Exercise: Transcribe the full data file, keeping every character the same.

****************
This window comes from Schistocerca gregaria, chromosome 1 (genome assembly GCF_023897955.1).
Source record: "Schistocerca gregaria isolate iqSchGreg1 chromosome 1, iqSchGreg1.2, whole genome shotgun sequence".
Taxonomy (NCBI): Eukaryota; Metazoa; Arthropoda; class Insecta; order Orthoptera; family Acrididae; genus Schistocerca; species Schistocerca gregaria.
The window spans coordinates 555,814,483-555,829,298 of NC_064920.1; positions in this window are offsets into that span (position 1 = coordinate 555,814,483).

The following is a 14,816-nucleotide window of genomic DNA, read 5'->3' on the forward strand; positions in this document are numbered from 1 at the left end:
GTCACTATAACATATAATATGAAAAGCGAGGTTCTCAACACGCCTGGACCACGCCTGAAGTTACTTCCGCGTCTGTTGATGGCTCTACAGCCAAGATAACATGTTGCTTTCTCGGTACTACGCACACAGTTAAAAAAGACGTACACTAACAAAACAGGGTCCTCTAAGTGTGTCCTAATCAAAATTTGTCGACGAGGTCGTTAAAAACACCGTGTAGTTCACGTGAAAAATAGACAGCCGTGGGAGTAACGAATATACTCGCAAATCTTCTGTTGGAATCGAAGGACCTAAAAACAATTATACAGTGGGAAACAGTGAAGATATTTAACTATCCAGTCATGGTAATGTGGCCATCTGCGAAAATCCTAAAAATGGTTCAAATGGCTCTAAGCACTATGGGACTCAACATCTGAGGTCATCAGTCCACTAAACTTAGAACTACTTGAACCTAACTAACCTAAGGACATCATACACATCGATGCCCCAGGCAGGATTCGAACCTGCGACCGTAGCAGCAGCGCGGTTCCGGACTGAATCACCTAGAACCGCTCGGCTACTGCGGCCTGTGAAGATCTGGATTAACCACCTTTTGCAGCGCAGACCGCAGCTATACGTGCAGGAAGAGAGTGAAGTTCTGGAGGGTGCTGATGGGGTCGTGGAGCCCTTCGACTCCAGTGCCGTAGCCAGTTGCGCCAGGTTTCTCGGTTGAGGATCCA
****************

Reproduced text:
This window comes from Schistocerca gregaria, chromosome 1 (genome assembly GCF_023897955.1).
Source record: "Schistocerca gregaria isolate iqSchGreg1 chromosome 1, iqSchGreg1.2, whole genome shotgun sequence".
Taxonomy (NCBI): Eukaryota; Metazoa; Arthropoda; class Insecta; order Orthoptera; family Acrididae; genus Schistocerca; species Schistocerca gregaria.
The window spans coordinates 555,814,483-555,829,298 of NC_064920.1; positions in this window are offsets into that span (position 1 = coordinate 555,814,483).

The following is a 14,816-nucleotide window of genomic DNA, read 5'->3' on the forward strand; positions in this document are numbered from 1 at the left end:
GTCACTATAACATATAATATGAAAAGCGAGGTTCTCAACACGCCTGGACCACGCCTGAAGTTACTTCCGCGTCTGTTGATGGCTCTACAGCCAAGATAACATGTTGCTTTCTCGGTACTACGCACACAGTTAAAAAAGACGTACACTAACAAAACAGGGTCCTCTAAGTGTGTCCTAATCAAAATTTGTCGACGAGGTCGTTAAAAACACCGTGTAGTTCACGTGAAAAATAGACAGCCGTGGGAGTAACGAATATACTCGCAAATCTTCTGTTGGAATCGAAGGACCTAAAAACAATTATACAGTGGGAAACAGTGAAGATATTTAACTATCCAGTCATGGTAATGTGGCCATCTGCGAAAATCCTAAAAATGGTTCAAATGGCTCTAAGCACTATGGGACTCAACATCTGAGGTCATCAGTCCACTAAACTTAGAACTACTTGAACCTAACTAACCTAAGGACATCATACACATCGATGCCCCAGGCAGGATTCGAACCTGCGACCGTAGCAGCAGCGCGGTTCCGGACTGAATCACCTAGAACCGCTCGGCTACTGCGGCCTGTGAAGATCTGGATTAACCACCTTTTGCAGCGCAGACCGCAGCTATACGTGCAGGAAGAGAGTGAAGTTCTGGAGGGTGCTGATGGGGTCGTGGAGCCCTTCGACTCCAGTGCCGTAGCCAGTTGCGCCAGGTTTCTCGGTTGAGGATCCA